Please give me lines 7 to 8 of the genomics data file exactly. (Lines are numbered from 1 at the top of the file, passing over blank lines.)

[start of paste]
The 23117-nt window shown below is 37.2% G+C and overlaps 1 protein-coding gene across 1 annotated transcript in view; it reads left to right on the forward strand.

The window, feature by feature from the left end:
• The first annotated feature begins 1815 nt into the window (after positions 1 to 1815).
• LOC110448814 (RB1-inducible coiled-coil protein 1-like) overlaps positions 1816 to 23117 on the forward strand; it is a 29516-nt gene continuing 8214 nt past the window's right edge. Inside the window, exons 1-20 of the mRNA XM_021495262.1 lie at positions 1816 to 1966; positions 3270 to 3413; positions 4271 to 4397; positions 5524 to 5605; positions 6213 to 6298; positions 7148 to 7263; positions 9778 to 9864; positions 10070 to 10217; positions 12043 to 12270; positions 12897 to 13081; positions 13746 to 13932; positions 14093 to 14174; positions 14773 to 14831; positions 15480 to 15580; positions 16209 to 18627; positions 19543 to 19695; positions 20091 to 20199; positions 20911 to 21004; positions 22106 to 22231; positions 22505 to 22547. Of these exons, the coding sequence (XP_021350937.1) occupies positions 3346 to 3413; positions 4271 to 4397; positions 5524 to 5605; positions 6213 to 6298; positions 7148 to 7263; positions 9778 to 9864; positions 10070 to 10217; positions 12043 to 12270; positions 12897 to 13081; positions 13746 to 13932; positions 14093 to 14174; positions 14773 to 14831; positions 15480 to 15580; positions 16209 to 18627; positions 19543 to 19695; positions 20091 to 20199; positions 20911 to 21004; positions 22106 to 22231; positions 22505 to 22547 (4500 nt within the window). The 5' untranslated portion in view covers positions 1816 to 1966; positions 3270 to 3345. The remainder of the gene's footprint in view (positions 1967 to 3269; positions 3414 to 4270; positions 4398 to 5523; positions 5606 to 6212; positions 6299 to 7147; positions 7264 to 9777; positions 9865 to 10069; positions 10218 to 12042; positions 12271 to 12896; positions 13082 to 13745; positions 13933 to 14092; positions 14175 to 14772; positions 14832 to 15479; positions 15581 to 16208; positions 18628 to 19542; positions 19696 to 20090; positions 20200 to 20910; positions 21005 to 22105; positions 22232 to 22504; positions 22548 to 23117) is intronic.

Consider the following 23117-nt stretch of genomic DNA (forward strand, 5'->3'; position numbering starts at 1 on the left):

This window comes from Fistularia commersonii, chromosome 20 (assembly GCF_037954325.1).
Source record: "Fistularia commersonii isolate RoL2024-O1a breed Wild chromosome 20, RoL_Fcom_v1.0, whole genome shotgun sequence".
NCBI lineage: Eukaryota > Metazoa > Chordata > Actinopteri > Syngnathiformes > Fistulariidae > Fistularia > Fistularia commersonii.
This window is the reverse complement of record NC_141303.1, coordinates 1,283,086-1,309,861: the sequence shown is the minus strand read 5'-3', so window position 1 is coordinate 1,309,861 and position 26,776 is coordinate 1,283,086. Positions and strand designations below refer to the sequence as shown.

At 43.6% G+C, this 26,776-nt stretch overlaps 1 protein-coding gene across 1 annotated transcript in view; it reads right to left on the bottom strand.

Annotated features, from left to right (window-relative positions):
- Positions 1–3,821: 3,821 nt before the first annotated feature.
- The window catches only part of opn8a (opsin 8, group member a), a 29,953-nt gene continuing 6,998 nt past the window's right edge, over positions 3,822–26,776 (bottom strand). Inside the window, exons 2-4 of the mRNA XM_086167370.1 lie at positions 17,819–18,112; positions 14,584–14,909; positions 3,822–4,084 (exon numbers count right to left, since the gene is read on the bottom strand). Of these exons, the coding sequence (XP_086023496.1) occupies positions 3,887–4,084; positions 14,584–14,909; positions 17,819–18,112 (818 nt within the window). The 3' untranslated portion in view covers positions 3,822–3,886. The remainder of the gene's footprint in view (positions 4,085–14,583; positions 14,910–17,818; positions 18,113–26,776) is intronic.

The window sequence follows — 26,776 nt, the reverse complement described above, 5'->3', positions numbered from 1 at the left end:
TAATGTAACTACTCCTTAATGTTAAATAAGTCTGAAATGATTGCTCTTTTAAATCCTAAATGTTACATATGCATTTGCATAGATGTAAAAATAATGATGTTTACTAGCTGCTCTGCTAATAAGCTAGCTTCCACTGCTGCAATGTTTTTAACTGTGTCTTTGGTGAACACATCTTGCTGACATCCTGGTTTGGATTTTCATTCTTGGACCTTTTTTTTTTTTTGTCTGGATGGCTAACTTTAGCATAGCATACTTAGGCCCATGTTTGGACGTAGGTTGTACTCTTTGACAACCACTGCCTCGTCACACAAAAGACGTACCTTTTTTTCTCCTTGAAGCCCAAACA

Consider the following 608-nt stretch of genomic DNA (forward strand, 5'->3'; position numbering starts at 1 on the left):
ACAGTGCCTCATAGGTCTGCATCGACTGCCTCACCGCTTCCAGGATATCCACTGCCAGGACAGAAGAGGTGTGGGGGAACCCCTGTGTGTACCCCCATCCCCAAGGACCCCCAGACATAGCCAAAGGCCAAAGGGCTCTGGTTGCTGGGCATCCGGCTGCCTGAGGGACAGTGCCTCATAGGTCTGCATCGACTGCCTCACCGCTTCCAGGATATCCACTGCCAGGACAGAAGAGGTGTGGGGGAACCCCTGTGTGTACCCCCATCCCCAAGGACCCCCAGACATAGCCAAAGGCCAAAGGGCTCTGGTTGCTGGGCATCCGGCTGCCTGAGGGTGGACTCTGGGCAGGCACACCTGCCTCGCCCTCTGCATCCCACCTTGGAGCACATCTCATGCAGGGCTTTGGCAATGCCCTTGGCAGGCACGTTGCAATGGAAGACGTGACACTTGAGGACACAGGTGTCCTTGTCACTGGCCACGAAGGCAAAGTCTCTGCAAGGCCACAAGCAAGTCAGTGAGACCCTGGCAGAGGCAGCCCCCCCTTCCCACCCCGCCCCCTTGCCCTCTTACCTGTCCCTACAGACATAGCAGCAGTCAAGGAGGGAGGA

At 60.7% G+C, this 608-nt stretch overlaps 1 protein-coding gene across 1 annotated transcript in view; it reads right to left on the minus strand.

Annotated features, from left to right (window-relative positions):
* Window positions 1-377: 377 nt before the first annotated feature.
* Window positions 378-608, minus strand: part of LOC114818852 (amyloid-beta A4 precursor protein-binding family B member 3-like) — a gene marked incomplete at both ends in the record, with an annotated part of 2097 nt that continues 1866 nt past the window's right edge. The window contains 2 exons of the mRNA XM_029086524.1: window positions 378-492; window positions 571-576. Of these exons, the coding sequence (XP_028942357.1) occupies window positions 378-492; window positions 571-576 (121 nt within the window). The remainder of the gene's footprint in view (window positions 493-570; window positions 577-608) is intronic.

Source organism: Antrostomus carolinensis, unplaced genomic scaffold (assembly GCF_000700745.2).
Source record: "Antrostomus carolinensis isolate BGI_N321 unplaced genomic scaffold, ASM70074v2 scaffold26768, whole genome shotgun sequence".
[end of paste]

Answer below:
Source record: "Fistularia commersonii isolate RoL2024-O1a breed Wild chromosome 20, RoL_Fcom_v1.0, whole genome shotgun sequence".
NCBI lineage: Eukaryota > Metazoa > Chordata > Actinopteri > Syngnathiformes > Fistulariidae > Fistularia > Fistularia commersonii.